Model study shows that local measures could control pandemics while reducing societal impact
Approach could be used to make strategic choices for future epidemics
Analysis of the COVID-19 pandemic in the Netherlands suggests that locally targeted pandemic control measures could have been just as effective as national lockdowns. Researchers from Utrecht University, Erasmus MC and the University of Amsterdam conclude this based on a mathematical model that they developed. As the model can also be applied to other countries and pathogens, the findings could be used to develop public health policies that effectively balance control measures to reduce infection spread, while lowering their socio-economic impact. The results of the model study are published today in the scientific journal eLife.
Like in many countries, control of the first COVID-19 pandemic wave in the Netherlands was largely based on the nationwide implementation of measures such as lockdowns, social distancing and reduced mobility. The associated societal burden affected all areas of the country, while infections and the health-associated burden affected only some regions, for some of the time.
Impact on people
Deb Panja, assistant professor of Computer Science at Utrecht University and vice director of the Centre for Complex Systems Studies: “We wanted to know if only targeting control measures to the most affected areas would make it possible to better balance the control of the pathogen with the impact on people’s well-being and the economy.”
To try to address this question, Mark Dekker, first author of the paper and PhD candidate with Panja at the time, and colleagues built a model that included information on how people travel, mingle and interact in different municipalities in the Netherlands. This allowed the multidisciplinary team to predict whether subnational interventions would have led to poorer or comparable control of the pandemic in the country as a whole.
Their model was built in several stages. First, the researchers grouped the Dutch population into several demographic categories and 380 municipalities. Groups of 100 people were defined as ‘agents’, resulting in roughly 170,000 agents in the model. The movements of the agents between municipalities were simulated at hourly resolution, based on the analysis of anonymised mobile phone signals and mobility data from Google. The team then determined the likelihood of mixing between agents within a municipality based on the type of activity the agents were engaged in – either ‘home’, ‘work’, ‘school’ or ‘other’.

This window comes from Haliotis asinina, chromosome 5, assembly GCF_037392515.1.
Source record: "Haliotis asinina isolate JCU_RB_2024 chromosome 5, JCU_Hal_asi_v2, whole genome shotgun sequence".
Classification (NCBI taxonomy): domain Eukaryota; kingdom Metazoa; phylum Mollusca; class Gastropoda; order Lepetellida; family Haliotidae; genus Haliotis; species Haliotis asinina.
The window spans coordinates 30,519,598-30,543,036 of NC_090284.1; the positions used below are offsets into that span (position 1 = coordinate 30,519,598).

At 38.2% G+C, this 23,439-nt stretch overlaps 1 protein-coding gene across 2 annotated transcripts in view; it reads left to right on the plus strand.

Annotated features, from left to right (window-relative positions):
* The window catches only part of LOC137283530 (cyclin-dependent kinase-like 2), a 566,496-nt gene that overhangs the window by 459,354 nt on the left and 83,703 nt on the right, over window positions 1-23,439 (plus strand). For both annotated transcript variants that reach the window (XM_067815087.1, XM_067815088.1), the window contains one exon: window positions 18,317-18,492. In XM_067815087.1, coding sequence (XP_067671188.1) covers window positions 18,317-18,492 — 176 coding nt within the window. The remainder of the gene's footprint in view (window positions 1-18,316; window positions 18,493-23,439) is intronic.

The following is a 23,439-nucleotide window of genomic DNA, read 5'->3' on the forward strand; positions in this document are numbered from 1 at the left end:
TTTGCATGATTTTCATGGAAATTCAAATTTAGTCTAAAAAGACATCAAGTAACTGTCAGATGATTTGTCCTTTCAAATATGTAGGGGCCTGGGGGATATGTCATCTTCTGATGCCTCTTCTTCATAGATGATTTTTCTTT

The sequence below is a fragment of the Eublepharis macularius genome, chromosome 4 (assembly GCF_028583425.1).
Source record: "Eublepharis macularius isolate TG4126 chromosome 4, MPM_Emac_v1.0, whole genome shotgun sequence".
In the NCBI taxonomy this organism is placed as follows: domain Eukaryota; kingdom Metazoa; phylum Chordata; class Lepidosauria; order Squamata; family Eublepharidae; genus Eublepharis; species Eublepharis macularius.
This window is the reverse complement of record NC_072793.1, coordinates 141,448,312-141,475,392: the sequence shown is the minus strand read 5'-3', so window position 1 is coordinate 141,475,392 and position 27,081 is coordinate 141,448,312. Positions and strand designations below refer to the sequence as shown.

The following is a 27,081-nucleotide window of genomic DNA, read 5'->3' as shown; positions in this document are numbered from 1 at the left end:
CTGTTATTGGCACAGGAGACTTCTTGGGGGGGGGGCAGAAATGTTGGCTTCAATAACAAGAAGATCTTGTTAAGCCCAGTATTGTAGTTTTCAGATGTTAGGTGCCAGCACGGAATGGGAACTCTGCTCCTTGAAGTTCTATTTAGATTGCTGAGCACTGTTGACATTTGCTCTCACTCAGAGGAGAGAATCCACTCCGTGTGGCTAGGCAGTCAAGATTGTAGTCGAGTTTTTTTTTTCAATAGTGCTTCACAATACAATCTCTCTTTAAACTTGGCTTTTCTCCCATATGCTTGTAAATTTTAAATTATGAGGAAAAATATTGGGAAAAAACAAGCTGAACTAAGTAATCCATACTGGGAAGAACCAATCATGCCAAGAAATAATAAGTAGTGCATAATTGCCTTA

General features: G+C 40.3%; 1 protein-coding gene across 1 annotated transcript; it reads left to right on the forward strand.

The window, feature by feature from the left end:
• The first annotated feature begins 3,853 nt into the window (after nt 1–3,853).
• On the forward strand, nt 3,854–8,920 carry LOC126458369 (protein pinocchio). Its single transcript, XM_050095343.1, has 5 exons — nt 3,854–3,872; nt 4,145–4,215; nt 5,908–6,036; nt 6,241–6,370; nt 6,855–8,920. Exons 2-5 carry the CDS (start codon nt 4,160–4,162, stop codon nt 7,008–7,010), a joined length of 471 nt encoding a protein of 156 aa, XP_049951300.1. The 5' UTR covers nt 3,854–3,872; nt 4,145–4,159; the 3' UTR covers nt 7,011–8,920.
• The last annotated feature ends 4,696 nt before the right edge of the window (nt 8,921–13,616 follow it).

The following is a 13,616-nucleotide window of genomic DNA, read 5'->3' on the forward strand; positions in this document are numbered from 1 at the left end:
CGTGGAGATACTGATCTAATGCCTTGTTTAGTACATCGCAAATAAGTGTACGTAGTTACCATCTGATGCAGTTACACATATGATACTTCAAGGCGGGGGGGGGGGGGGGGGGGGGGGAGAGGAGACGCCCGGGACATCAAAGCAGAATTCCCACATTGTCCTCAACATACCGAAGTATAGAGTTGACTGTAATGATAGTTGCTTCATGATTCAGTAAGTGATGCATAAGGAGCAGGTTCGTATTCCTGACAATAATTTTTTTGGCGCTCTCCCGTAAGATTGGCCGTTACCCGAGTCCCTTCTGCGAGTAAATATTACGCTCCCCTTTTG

Next, they added in information about COVID-19 transmission: every agent was labelled as ‘susceptible’, ‘exposed’, ‘infectious’ or ‘recovered’. ‘Susceptible’ agents could move to the ‘exposed’ category depending on the prevalence of infectious cases and expected contact rates. Layered on top of this were the pandemic control measures – movement restrictions and school closures – which mirrored those implemented at the national level during the first wave of the pandemic. The model was then used to predict trends in infection, which were converted into predicted hospital admissions.
The model results for instance suggests that by targeting interventions subnationally, 167 municipalities could have remained without lockdown at the start of the first COVID-19 wave and 12 could still have remained open after five weeks, resulting in only 3.4% more hospital admissions. Such a targeted approach, based on information about infection levels in subnational areas, could mitigate the need for national lockdowns and has the potential to be expanded to other countries.
Panja emphasizes that live infection data was not available during the pandemic, but that may be different for novel pathogens in the future. Panja: “With emerging methods and technologies such as sewage monitoring, and possible fast identification of disease biology, our study shows that a more regionally targeted approach could significantly reduce the societal burden of lockdowns to control infectious diseases.”
With this model, we provide a handle to policymakers to find a balance between the control of an epidemic and people’s well-being.
The researcher explains that the model is transferable to other countries and pathogens, as long as the necessary data on how people in that country behave, travel and mingle (the “local contexts”) and how the disease is transmitted are available. Panja: “With this model, we provide a handle to policymakers to find a balance between the control of an epidemic and people’s well-being. It is really good to have something like this ready on the shelf. But we should be careful not to simply pick the model calibrated for country A and blindly apply to country B, keeping in mind that the local contexts are indeed country-specific.”
eLife, 7 March 2023
Mark M. Dekker, Luc E. Coffeng, Frank P. Pijpers, Debabrata Panja, and Sake J. de Vlas